Berger is clear about why he enjoys his work. "Being in contact with all parts of a hotel's operations has been rewarding and challenging," he says, "but the most fascinating aspect is to be in contact with the guests. Excellent service is key and looking after guests is the most important part of my job."
Being a hotelier is undoubtedly a vocation for Berger. "I believe very strongly that we do a deal with our guests: they are not only paying for their vacation; in addition they are giving us their time. Time is a precious element nowadays, but it gives us the opportunity to make a difference and add value." He smiles, "Thinking about it, we hoteliers have a heck of a responsibility."
Working collaboratively this responsibility extends to industry-wide cooperation. He underlines the importance of associations such as EHMA, and has actively set up consortia, for example benchmarking with comparable hotels in the Victoria- Jungfrau league, such as the Gleneagles in Scotland, the Villa D'Este in Italy, and Brenner's Park in Baden-Baden, Germany and Royal Evian. "In my opinion cooperation among hotels is of prime importance," he explains. "The exchange of experience is the only way that an individual hotel can improve its quality of service – and its figures – in this very competitive market dominated by the big chains. So we should do much more together and form all sorts of consortia and collaborations in order to be stronger in the marketplace."
An example of such a collaborative venture is Berger's regular training exchange programme. He sends his talented staff on three-month exchanges, for instance to hotels of the Peninsula group, where they can practice other styles of management. "These exchanges are extremely important for staff, not just because their skills improve," he says. "It also allows us to keep our staff much longer. When they come back they have seen something else, had new experiences."
So despite having stayed at one hotel for most of his working life, Berger sympathises with his staff's ambitions to venture elsewhere: "After all, the grass always seems greener on the other side. But on their return, staff tend to appreciate their work even more. This is one of the reasons why we have created a special atmosphere among our staff, which the guests feel too."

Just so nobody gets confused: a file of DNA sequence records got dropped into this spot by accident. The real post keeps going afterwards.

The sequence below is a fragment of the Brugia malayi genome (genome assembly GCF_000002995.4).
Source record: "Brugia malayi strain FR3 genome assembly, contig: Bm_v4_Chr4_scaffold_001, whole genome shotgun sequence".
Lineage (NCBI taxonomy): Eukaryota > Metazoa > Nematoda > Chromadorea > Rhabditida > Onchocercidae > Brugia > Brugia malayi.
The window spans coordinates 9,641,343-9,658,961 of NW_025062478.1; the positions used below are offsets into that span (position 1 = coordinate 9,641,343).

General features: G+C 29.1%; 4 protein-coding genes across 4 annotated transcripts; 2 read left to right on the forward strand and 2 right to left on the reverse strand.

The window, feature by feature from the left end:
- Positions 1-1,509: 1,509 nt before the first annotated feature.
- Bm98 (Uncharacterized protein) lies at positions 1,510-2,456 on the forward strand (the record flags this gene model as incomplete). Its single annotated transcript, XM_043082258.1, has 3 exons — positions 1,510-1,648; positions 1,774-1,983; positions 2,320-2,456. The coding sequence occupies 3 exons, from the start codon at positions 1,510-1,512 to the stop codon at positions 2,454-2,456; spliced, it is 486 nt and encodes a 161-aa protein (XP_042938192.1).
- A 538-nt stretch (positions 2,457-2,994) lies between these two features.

Berger's attitude to investing in staff is clear. "I believe a hotel should have a long-term philosophy," he says. "In our industry we have two expensive investments – the buildings and the staff. Both need a long-term approach." He points out that building investments are written off in accounts for an average of 20–25 years, so why should the same thinking not be applied to staff?
"The Victoria-Jungfrau is not just me," says Berger. "The property and the staff are all part of the Victoria-Jungfrau family. That way we achieve our goal of making our guests happy, now and in the future."
AUTHENTICITY IS KEY
Berger has never gone for the one-shot deal to maximise profit. Keeping the hotel true to its roots has been central to its success. As a result, he has hosted celebrities and heads of state such as the Thai royal family and the King of Belgium.
In a market where guest expectations are continuously rising, the Victoria-Jungfrau has been a leader in its field for a long time. The trick is to stay appropriate to your context, something Berger has noticed himself when travelling. "It's fascinating to see other hotels and learn from them," he notes. "For example, I think the Peninsula in Hong Kong is spectacular. But it always depends on the context; the main thing we care about is authenticity. Things don't have to be luxurious; what we look for is something authentic." The trick certainly works for the Victoria-Jungfrau, which offers its guests true Swiss hospitality.
So what would Emanuel Berger's advice to aspiring hoteliers be? "In one word: passion. You have to love what you do and if you do what you love then you'll succeed." His coronation as European Hotel Manager of the Year appears to show that there are many with EHMA who love what he does.